A checklist for screen printing specialty items

Basic screen printing requirements:

T-shirts, mugs, and other objects will be screen printed, with spot colors.

Screen-printing ink forms a thick layer and it is quite opaque. Blending colors by overprinting can be done with lithography, letterpress, and digital presses, but can be unpredictable or impossible with the opaque screen-printing inks.

Most screen printers can print halftones, with dots of 45 lpi or less. It is best to ask them what they can do.

Formating your files

Files must be built to the vendor requirements. Printers won't try to guess the size and position of your images. Many printers publish dimensions and guidelines for files, for example: https://www.4over4.com/learn/mugs/how-to-set-up-your-files-for-mug-printing/ http://www.threadbird.com/file-prep https://printaura.com/image-requirements/ Your native print-ready files should be the final printed size. Your native files will have spot colors applied to all elements. Any overlapping elements will have the appropriate trapping or overprinting. Always check your separations; Illustrator, InDesign, and Acrobat have tools. It is common to find CMYK where you don’t expect it and duplicate colors, so check often. It is wise to convert the type to outlines.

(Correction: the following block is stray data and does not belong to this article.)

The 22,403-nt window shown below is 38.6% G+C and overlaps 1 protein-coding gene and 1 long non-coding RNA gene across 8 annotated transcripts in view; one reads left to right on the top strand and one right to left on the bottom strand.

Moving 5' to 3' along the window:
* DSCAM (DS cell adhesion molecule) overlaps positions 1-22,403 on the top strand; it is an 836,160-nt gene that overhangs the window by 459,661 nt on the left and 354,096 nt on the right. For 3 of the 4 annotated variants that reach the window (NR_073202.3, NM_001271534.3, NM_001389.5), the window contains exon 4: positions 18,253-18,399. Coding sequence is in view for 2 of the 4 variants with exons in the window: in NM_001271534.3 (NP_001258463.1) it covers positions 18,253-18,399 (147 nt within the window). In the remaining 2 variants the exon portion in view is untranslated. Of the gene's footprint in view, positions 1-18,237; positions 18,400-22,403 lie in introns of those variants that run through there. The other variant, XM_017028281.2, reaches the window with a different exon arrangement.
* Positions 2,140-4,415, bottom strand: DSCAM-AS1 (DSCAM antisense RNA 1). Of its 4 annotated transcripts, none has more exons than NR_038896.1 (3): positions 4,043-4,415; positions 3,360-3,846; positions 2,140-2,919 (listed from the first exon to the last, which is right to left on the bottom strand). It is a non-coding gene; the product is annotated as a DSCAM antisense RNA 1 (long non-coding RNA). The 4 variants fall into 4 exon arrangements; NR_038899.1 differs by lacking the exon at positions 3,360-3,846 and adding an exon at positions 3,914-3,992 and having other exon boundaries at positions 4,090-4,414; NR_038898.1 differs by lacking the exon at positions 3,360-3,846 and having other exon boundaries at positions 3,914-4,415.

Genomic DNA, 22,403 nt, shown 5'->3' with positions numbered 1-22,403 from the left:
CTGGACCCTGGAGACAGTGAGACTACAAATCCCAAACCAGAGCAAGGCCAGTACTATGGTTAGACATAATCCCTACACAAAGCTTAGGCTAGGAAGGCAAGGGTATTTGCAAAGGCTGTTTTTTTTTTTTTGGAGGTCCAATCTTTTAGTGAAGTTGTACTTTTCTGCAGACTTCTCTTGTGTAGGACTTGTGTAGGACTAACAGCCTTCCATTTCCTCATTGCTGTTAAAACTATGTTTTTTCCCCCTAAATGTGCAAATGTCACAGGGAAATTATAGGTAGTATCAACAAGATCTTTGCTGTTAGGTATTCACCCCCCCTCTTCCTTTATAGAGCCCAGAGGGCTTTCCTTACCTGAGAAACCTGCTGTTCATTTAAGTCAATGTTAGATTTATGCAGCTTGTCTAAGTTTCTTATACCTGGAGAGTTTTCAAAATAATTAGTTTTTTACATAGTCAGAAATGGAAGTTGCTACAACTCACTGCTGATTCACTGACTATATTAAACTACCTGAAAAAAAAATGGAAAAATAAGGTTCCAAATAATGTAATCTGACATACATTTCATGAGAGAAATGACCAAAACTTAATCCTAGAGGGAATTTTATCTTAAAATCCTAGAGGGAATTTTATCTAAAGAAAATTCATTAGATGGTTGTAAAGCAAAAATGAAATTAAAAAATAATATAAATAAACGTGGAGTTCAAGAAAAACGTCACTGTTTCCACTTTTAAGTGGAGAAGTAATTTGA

PDF files will embed the fonts, but it is safer to make the PDF from a copy of your native file with outlined type.

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